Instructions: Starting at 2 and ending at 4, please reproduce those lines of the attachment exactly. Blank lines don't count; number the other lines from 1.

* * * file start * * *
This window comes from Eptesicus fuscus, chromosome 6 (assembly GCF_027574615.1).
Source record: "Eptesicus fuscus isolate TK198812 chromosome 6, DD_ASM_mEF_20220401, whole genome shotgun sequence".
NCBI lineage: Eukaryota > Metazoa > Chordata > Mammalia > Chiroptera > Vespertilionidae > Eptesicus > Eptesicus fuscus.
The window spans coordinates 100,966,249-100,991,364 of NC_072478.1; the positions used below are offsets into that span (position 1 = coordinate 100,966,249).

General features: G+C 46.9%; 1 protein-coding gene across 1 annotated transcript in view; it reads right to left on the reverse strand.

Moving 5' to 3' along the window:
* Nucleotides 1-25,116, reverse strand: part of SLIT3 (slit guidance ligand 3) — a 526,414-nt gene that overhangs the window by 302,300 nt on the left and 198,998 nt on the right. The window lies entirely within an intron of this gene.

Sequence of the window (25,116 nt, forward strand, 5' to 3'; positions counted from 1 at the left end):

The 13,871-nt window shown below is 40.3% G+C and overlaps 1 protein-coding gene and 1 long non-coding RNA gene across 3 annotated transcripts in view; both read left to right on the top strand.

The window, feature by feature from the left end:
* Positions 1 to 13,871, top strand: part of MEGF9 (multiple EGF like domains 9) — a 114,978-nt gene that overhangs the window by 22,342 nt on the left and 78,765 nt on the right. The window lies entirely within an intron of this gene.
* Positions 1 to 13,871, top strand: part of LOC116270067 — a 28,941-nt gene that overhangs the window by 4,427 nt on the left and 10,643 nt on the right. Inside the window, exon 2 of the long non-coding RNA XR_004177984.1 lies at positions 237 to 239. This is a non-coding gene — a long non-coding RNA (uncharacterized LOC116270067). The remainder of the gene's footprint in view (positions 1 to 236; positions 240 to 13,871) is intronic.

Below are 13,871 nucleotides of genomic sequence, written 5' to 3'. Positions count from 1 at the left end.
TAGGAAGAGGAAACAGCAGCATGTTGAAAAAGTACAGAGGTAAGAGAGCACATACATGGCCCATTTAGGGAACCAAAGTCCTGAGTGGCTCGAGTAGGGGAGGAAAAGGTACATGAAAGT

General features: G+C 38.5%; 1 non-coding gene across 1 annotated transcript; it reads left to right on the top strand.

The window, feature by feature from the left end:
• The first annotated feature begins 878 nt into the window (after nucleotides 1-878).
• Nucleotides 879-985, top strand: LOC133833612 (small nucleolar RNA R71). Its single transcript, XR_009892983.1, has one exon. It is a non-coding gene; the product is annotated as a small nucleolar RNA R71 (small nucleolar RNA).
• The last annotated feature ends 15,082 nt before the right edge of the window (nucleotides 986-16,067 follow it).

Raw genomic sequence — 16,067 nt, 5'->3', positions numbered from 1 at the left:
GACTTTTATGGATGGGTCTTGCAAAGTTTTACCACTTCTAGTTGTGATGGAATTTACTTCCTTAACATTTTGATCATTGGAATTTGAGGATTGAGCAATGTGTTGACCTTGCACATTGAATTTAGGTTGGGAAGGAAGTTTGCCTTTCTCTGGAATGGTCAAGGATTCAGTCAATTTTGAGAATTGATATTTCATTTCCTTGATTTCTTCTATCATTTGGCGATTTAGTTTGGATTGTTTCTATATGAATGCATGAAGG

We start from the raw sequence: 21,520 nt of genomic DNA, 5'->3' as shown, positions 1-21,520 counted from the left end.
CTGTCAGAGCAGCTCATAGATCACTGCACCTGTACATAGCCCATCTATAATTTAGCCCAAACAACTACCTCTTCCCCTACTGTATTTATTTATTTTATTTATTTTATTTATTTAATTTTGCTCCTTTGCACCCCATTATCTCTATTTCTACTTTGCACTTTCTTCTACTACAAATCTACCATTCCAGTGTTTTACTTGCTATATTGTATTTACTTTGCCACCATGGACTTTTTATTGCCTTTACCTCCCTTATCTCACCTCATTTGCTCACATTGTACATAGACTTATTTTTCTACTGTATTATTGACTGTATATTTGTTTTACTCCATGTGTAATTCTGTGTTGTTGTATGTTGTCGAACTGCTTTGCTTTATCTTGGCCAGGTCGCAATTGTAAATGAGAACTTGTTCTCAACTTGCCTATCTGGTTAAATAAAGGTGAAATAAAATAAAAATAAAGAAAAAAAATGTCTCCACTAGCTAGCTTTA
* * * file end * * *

Source record: "Eptesicus fuscus isolate TK198812 chromosome 6, DD_ASM_mEF_20220401, whole genome shotgun sequence".
NCBI lineage: Eukaryota > Metazoa > Chordata > Mammalia > Chiroptera > Vespertilionidae > Eptesicus > Eptesicus fuscus.
The window spans coordinates 100,966,249-100,991,364 of NC_072478.1; the positions used below are offsets into that span (position 1 = coordinate 100,966,249).